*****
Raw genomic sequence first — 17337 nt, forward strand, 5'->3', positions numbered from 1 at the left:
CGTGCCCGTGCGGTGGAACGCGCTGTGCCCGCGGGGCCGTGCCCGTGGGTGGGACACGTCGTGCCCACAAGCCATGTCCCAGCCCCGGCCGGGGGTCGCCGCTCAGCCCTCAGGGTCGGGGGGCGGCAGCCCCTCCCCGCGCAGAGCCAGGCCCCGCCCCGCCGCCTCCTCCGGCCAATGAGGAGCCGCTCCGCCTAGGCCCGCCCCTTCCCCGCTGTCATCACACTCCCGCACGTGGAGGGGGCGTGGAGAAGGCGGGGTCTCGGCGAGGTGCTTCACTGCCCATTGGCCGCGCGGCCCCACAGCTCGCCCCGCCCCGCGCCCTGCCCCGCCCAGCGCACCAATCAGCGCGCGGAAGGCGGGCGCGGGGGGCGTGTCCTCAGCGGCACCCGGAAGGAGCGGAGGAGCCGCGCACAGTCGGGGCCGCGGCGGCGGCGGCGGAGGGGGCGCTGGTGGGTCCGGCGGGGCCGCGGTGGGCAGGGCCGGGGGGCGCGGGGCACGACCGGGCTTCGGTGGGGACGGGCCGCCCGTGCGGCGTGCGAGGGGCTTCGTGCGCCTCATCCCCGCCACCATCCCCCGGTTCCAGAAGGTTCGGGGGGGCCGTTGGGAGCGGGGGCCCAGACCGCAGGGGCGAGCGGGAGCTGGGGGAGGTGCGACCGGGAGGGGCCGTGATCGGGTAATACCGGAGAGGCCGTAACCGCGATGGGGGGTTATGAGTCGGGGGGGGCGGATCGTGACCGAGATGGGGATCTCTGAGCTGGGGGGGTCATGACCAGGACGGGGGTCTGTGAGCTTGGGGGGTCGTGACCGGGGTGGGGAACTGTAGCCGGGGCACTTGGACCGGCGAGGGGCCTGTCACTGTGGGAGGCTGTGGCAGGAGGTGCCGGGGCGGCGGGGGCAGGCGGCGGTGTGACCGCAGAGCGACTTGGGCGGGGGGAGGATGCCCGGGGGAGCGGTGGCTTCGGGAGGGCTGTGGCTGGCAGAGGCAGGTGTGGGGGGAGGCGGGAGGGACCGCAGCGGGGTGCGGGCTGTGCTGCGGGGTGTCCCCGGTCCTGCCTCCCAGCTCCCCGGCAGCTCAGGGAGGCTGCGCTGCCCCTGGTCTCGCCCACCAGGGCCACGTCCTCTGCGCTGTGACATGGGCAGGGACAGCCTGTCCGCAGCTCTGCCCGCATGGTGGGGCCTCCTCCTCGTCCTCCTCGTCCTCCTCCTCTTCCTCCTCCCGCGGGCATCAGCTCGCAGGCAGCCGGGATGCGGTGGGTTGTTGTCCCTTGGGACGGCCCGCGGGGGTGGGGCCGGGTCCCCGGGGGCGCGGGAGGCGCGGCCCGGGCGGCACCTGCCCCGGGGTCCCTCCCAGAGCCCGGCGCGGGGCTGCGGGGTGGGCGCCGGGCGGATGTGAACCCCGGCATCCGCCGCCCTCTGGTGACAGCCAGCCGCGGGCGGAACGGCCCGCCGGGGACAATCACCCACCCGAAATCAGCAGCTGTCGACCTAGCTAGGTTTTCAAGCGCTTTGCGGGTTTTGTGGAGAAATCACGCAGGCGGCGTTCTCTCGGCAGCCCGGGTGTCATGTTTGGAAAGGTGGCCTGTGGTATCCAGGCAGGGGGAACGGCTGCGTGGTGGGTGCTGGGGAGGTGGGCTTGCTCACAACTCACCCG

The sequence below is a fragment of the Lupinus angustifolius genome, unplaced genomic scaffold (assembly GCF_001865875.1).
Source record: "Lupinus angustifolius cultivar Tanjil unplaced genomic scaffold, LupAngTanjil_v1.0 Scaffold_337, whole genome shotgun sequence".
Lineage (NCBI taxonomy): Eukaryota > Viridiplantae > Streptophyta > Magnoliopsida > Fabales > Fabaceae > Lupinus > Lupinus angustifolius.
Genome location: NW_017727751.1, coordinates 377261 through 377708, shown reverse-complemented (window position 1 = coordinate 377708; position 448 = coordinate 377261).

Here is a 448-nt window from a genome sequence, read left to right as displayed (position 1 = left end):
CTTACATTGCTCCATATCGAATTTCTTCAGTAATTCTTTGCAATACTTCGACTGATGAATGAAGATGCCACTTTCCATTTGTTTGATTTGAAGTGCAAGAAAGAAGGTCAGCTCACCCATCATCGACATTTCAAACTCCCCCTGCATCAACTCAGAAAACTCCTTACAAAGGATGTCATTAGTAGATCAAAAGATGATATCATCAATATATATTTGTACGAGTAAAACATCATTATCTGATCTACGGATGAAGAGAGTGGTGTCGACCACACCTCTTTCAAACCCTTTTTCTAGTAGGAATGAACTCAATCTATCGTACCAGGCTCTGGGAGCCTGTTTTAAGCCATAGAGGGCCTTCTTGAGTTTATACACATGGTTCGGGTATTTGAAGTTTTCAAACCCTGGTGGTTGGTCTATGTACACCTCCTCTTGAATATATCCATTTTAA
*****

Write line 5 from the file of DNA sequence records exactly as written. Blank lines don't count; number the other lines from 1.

Lineage (NCBI taxonomy): Eukaryota > Viridiplantae > Streptophyta > Magnoliopsida > Fabales > Fabaceae > Lupinus > Lupinus angustifolius.